New Anchors for PBS NewsHour, Starting January 2023

November 16, 2022
A man in blue suit stands with one hand in pant pocket next to a woman in bright fuschia pantsuit who holds hands gently clasped in front of her.

PBS NewsHour hosts Geoff Bennett and Amna Nawaz, photographed 10 November 2022, in Alexandria VA. Photo by Mike Morgan.

PBS NewsHour chief correspondent Amna Nawaz and chief Washington correspondent and PBS News Weekend anchor Geoff Bennett have been named co-anchors of the nightly PBS NewsHour newscast. C0-anchors Nawaz and Bennett will begin their turn on Monday, January 2, 2023. Nawaz and Bennett succeed Judy Woodruff, who has solo-anchored PBS’s nightly news broadcast since 2016, prior to which she co-anchored it alongside the late Gwen Ifill.

On November 13, Woodruff announced her final broadcast date as anchor of NewsHour will be Friday, December 30, 2022. She also announced the launch of her two-year national reporting project, Judy Woodruff Presents: America at a Crossroads, which aims to understand better how the American people see their country and whether today’s deep political divisions can be healed. Woodruff will devote 2023 and 2024 to the project.

With Bennett shifting to co-anchor of the weekday NewsHour, a new anchor of PBS News Weekend will be named in the coming weeks. Both Nawaz and Bennett will remain NBC News and MSNBC contributors.

Millions of viewers will miss Judy Woodruff but are also already accustomed to seeing Nawaz and Bennett at the helm on their screens. PBS NewsHour’s average nightly audience in Q3 2022 (July – September 2022) totaled nearly 2 million persons. NewsHour’s average monthly digital audience for the same period topped 25 million persons, while video views totaled 45.9 million and social reach surpassed 13 million. The 2021 Erdos & Morgan Opinion Leaders survey ranked NewsHour as the #1 most Objective, Credible, and Current media organization, while for the 19th year in a row, Americans rank PBS the most-trusted institution.

PBS NewsHour is the primary daily, breaking and special news producer for PBS and airs weeknights at 7 p.m. on THIRTEEN. It produces PBS NewsHour, PBS News Weekend, and Washington Week; primetime and daytime breaking news and political specials such as on Senate hearings; documentaries; and maintains a robust footprint across digital and social platforms.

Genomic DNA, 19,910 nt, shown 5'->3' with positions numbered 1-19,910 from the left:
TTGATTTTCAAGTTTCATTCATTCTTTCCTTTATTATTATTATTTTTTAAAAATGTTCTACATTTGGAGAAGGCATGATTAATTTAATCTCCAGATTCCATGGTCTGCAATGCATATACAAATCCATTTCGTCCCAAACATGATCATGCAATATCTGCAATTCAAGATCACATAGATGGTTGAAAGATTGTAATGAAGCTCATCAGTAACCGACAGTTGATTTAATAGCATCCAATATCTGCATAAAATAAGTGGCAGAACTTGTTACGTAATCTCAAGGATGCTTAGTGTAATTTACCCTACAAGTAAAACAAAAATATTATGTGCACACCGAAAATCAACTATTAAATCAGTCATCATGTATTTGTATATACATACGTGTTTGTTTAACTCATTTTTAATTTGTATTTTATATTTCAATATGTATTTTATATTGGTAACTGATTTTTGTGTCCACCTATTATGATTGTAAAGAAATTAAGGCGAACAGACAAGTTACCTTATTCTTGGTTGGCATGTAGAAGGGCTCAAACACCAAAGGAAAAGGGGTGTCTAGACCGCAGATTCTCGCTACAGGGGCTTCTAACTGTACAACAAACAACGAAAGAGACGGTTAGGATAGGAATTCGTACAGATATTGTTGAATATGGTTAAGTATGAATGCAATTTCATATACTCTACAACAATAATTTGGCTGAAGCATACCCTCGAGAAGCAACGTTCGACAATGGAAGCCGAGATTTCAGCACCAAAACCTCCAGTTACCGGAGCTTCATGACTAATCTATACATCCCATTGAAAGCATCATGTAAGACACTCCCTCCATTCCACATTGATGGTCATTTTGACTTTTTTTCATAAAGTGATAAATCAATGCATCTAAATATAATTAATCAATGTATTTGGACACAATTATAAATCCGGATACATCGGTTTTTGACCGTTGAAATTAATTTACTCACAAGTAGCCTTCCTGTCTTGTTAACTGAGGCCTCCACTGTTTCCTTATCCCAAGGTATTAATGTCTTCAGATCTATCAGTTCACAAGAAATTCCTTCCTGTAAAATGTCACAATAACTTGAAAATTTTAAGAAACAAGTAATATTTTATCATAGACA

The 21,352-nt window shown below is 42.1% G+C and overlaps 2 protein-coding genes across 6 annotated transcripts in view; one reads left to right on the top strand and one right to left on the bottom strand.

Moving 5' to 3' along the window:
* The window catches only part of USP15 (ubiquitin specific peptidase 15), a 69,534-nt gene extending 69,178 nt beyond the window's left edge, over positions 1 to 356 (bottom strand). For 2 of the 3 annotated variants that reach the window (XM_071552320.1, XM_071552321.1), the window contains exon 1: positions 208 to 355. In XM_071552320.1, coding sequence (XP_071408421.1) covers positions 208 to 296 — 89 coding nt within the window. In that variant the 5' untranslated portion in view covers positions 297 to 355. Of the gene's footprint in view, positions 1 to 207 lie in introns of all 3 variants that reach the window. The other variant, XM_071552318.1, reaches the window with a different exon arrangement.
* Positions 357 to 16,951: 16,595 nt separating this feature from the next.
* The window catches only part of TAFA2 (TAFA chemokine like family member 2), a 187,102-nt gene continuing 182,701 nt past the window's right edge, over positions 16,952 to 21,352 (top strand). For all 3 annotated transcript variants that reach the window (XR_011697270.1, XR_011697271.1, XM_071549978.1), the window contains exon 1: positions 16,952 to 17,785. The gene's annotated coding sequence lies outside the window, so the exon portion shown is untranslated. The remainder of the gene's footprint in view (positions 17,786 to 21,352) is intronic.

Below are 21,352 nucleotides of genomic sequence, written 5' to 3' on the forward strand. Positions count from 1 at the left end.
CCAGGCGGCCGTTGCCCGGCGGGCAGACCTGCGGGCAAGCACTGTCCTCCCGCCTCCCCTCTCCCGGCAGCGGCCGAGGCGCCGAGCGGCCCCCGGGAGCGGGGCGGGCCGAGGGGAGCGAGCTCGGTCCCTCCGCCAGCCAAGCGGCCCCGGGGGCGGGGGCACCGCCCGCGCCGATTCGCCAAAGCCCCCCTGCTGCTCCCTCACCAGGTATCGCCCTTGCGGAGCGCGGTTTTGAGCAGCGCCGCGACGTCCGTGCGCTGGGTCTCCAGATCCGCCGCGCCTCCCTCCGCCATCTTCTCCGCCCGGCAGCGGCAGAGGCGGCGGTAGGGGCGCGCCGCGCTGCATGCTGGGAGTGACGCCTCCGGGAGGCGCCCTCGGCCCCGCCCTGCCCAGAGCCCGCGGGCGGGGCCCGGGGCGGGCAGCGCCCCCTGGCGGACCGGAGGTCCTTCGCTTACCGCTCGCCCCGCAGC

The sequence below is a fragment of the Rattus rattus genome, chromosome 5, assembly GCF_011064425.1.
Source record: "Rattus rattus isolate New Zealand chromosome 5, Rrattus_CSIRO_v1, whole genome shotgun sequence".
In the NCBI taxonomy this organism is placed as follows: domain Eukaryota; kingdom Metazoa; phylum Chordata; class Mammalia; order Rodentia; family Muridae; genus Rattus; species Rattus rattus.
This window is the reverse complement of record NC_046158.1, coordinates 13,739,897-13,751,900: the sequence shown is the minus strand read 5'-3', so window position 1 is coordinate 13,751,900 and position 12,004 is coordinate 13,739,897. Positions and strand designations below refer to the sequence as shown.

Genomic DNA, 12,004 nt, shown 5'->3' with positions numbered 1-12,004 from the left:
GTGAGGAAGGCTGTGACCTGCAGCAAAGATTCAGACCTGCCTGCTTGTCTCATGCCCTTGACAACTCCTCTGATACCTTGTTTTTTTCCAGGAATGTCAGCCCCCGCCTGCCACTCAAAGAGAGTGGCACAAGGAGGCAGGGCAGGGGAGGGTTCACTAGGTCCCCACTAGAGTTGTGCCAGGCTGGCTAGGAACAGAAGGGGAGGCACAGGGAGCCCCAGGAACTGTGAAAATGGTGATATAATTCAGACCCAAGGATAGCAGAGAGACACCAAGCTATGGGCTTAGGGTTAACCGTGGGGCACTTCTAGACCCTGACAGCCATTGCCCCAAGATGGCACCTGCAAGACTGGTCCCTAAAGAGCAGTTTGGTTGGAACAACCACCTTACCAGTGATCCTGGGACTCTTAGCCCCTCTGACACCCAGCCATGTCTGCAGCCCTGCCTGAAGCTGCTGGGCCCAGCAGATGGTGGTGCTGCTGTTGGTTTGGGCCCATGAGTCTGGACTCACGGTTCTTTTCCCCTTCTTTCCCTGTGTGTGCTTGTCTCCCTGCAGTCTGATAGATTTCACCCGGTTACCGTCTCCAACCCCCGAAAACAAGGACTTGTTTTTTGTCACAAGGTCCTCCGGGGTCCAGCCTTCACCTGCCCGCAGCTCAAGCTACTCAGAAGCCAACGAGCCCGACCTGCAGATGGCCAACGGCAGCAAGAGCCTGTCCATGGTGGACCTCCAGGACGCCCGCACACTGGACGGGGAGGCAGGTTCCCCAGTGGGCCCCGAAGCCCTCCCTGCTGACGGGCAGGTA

Judy Woodruff, PBS NewsHour

A woman in red jacket sits at anchor desk. Screen behind her says PBS NewsHour with PBS logo.

Judy Woodruff, host of PBS NewsHour, who will serve as anchor for last time on December 30, 2022.

Woodruff’s distinguished career spans five decades in journalism, including 25 years as part of public broadcasting. She has solo-anchored the NewsHour since 2016 and served as a rotating anchor for the broadcast from 2009 – 2013.

THIRTEEN Viewers Praise of Woodruff

“Judy Woodruff…is a such a vital part of and contributes so much to this network. Her insight, wisdom and fortitude deserve much appreciation and thanks. Please convey these sentiments and my sincere thanks to Ms. Woodruff.”

– Ruth H, New York, NY

“Judy Woodruff brings soul to the memories shared on the air of COVID-19’s victims. What she conveys is truly heartbreaking in the beauty of their stories, underscoring an everyman’s contribution to the dignity of lives. Thank you, PBS NewsHour.”

-Neme A. Forest Hills, NY

“I will always have a special spot in my heart for Mark Shields and Gwen Ifill and am saving two more spots for Judy Woodruff and David Brooks. I’m 89 so I am of Mark’s generation, share his long history and share the likelihood of not outliving Judy and David. I want them to know how much I have loved The News Hour over the years”. – Thirteen Viewer

With Woodruff’s announcement to leave the anchor desk, Patricia Harrison, president and CEO of the Corporation for Public Broadcasting, noted, “Throughout her long and extraordinary career, Judy Woodruff has earned the public’s trust with her even-handed interviews and commitment to the facts. Her journalistic excellence has been recognized many times, most recently in September, when she received the Emmy Award for Lifetime Achievement in television news. Her commitment to civil discussion set the tone for the PBS NewsHour and for all public media journalists. I wish her well in her new role.”

Geoff Bennett, PBS NewsHour